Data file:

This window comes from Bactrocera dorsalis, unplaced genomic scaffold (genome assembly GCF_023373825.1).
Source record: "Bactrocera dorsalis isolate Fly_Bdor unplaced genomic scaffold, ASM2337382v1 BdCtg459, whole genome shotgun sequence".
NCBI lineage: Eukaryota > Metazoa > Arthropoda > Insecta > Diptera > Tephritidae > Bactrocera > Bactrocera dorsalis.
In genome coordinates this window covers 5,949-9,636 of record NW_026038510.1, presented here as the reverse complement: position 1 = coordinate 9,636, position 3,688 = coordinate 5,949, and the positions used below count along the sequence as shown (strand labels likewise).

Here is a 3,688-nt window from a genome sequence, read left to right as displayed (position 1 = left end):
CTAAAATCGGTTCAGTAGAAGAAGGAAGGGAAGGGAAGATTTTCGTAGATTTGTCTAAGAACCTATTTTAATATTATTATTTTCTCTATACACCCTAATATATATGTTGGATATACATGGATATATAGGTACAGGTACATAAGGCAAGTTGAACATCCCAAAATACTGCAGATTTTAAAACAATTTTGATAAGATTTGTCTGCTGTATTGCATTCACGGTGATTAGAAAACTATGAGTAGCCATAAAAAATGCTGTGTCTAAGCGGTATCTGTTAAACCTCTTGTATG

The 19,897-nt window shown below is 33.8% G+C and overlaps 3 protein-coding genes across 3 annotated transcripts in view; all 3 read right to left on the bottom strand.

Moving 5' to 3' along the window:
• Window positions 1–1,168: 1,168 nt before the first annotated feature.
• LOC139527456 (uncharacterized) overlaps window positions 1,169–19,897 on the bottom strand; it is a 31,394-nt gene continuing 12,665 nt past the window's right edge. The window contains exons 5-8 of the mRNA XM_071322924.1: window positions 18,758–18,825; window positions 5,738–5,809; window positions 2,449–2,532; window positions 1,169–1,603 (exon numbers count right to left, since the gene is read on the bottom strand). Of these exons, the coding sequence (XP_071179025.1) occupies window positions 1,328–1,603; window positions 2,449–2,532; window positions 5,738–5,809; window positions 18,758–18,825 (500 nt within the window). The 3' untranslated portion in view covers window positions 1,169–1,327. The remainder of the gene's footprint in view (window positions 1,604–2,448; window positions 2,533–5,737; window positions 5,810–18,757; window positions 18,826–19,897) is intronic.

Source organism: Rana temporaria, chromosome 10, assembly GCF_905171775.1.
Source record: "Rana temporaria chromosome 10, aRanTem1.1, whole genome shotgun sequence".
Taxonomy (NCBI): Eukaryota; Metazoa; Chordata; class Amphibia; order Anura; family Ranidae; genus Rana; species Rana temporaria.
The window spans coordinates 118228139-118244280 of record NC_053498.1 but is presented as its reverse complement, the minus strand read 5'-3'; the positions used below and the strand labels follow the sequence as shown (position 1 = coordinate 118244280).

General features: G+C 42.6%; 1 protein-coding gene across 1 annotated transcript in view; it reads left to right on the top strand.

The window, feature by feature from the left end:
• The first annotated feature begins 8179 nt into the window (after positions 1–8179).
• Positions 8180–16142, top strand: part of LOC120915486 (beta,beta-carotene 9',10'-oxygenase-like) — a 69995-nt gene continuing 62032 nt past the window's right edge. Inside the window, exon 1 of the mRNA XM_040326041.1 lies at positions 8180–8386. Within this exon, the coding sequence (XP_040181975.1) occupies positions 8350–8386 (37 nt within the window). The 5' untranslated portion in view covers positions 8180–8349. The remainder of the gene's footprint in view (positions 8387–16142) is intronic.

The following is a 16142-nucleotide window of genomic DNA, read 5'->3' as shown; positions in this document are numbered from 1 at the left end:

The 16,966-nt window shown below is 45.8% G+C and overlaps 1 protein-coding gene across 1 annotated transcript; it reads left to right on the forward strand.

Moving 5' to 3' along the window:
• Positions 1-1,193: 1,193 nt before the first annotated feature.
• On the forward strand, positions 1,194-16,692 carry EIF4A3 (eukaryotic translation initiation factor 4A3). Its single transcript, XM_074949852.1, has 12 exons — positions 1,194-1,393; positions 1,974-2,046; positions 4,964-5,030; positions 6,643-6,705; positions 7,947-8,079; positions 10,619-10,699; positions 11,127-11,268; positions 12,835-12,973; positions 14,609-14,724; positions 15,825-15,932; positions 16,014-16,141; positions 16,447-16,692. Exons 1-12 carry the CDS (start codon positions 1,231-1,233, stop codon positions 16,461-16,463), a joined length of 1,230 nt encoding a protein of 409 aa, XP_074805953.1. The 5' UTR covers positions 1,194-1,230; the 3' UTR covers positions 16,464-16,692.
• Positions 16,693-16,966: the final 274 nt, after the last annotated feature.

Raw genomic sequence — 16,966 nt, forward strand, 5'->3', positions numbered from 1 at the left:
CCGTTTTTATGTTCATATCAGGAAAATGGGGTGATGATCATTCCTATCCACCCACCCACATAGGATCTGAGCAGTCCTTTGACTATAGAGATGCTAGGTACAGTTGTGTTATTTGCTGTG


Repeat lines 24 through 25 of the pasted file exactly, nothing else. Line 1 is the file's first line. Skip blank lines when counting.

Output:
• Positions 16,693-16,966: the final 274 nt, after the last annotated feature.

Raw genomic sequence — 16,966 nt, forward strand, 5'->3', positions numbered from 1 at the left: